Dennis Hopper, a true film rebel, died this weekend at the age of 74. The actor-writer-director passed away just two weeks after celebrating his birthday after a long and brave battle with prostate cancer.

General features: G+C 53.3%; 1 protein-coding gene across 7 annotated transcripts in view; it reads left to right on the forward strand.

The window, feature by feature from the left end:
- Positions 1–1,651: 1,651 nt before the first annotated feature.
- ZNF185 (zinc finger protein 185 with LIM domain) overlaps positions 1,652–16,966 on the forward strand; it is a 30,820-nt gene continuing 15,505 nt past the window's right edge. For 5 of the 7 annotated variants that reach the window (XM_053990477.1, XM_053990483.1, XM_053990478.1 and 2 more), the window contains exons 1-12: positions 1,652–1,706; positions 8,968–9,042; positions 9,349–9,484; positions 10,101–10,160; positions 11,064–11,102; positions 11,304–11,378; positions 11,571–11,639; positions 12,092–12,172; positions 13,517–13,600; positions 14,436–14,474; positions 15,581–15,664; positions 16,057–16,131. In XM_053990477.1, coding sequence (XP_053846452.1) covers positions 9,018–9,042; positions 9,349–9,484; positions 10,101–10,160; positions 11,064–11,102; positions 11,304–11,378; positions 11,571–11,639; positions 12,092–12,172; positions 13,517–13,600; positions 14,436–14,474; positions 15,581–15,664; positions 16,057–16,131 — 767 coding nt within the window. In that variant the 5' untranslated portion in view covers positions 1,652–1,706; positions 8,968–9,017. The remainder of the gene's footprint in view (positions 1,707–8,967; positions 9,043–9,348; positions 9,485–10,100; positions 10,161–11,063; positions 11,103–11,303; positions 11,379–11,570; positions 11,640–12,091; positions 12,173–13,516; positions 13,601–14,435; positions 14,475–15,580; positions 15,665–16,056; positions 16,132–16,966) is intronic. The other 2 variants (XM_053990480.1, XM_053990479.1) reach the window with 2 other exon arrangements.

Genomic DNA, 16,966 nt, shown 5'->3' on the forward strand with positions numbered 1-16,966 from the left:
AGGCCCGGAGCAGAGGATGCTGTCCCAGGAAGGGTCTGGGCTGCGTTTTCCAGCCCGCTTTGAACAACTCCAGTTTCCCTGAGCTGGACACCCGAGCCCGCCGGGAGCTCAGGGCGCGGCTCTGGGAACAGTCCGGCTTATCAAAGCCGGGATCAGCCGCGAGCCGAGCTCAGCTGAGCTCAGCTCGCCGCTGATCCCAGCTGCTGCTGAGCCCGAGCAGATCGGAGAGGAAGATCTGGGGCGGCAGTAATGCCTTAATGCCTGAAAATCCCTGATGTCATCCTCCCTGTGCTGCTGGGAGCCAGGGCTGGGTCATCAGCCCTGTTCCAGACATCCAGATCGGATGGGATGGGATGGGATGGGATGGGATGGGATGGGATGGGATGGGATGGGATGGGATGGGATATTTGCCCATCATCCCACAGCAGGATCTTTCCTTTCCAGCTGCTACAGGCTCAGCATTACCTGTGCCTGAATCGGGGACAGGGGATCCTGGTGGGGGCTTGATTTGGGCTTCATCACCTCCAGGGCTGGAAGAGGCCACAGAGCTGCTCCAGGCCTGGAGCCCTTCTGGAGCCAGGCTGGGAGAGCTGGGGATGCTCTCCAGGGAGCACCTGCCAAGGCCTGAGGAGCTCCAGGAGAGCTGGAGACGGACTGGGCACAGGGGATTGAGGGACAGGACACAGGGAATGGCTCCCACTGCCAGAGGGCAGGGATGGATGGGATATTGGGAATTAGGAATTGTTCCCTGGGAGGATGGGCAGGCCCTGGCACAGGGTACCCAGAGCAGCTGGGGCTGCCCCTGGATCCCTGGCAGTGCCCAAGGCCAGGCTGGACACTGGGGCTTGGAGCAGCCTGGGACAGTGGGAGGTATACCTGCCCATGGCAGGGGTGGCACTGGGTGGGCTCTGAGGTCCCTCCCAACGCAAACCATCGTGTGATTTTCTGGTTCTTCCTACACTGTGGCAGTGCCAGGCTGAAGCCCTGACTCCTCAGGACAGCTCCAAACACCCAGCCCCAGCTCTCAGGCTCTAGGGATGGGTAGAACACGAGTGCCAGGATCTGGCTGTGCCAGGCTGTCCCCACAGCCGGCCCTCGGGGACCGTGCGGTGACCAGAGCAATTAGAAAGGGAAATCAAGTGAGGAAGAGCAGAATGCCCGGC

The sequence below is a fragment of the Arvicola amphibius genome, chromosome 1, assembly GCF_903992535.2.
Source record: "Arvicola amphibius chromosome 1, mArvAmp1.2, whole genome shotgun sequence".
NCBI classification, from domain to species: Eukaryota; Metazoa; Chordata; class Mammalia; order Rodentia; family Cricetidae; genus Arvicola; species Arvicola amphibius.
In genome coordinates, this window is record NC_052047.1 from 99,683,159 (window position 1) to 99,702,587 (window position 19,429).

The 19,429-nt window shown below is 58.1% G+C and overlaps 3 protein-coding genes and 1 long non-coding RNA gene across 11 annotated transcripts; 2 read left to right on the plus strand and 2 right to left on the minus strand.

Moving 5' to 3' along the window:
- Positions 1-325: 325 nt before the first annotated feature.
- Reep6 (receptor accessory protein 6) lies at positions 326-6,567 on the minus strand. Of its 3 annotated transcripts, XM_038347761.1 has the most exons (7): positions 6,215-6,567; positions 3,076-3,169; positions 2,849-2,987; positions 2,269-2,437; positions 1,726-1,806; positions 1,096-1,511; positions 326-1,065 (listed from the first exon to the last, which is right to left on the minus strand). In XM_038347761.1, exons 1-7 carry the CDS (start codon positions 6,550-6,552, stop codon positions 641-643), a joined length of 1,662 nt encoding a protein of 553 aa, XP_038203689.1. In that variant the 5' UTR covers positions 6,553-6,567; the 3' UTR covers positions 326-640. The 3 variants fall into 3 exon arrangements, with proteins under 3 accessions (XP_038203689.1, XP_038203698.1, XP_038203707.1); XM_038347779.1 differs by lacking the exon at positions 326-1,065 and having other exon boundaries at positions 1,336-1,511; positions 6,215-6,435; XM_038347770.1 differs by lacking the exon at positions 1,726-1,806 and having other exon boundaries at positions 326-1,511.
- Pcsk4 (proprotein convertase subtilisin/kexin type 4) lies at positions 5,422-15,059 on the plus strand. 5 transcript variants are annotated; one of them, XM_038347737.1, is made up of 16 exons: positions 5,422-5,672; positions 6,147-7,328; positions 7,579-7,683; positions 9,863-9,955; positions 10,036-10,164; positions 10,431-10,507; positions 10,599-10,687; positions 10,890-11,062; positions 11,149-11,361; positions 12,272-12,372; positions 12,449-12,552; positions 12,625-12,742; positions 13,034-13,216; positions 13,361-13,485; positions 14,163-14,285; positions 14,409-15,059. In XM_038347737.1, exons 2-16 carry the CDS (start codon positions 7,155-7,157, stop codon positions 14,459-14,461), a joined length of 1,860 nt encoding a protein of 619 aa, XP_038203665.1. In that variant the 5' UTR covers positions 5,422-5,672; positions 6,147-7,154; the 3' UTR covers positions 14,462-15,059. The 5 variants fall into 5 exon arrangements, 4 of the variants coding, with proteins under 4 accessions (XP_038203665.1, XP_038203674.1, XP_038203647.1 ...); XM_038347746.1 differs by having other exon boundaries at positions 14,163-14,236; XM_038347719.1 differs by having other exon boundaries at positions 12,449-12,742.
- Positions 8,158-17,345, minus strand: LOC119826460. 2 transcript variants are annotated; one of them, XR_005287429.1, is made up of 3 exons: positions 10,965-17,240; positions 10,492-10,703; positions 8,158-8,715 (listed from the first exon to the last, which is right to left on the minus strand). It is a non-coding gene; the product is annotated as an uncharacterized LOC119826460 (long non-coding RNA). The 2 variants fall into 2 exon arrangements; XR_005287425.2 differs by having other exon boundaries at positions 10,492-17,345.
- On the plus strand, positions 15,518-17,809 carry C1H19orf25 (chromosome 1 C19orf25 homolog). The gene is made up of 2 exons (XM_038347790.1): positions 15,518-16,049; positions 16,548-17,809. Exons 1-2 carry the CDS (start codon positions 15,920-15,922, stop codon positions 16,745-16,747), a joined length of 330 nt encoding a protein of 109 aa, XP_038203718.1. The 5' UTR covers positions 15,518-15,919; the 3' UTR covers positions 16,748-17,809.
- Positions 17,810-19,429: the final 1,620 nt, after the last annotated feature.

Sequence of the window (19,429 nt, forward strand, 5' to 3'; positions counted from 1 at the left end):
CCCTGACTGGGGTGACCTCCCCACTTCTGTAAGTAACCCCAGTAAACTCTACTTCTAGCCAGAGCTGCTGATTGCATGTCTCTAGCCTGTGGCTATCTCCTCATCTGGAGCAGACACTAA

Hopper began his acting career with appearances on episodic television in the early 1950's. In 1955 he appeared with his good friend, James Dean, in Nicholas Ray's "Rebel Without a Cause." He also appeared with Dean in "Giant," which was released after Dean died in a car accident in September 1955. The majority of the 1960s found Hopper on television, appearing in most of the popular series of the time, including "The Twilight Zone," "Bonanza," "Naked City" and others. In 1967 he appeared in the Roger Corman directed film, "The Trip," which was written by Hoppers friend Jack Nicholson. The star of the film was Peter Fonda, who would soon team up with Hopper to make film history. In 1968, Hopper, Fonda and Terry Southern collaborated on a script they called "Easy Rider." Fonda, Hopper and Nicholson starred with Hopper making his directorial debut. The film earned Academy Award nominations for Nicholson's supporting performance and original screenplay. Hopper also earned a nomination from the Director's Guild of America and a prize for Best First Feature at the Cannes Film Festival. He followed "Easy Rider" with another cult classic entitled "The Last Movie." This film followed a film crew shooting a film in Peru and the problems that ensue when an actor is killed on the set. Hopper not only co-wrote and directed the film, he starred in it as well. Finding work in the states sporadic, Hopper went to Europe where he appeared in several films. He resurfaced in 1979 playing the photojournalist in Francis Ford Coppola's "Apocalypse Now." Stories of Hopper's eccentric behavior on the set (among the stories: he never bathed) kept him unemployed for several years. Then came 1986. In that year he resurrected his career by giving three outstanding performances in three very different films. In "River's Edge" he played Feck, an unsavory character who the local teens associated with. In "Hoosiers" he played a former basketball star, now an alcoholic, who earns redemption. And in "Blue Velvet" he played Frank Booth, quite possibly the craziest son of a bitch ever portrayed on screen. Much to his surprise Hopper earned an Oscar nomination for Best Supporting Actor for his work in "Hoosiers." I remember watching television the day the nominations were announced. Hopper had a television crew with him and when his name was called he remarked that he thought if he got nominated it would have been for "Blue Velvet."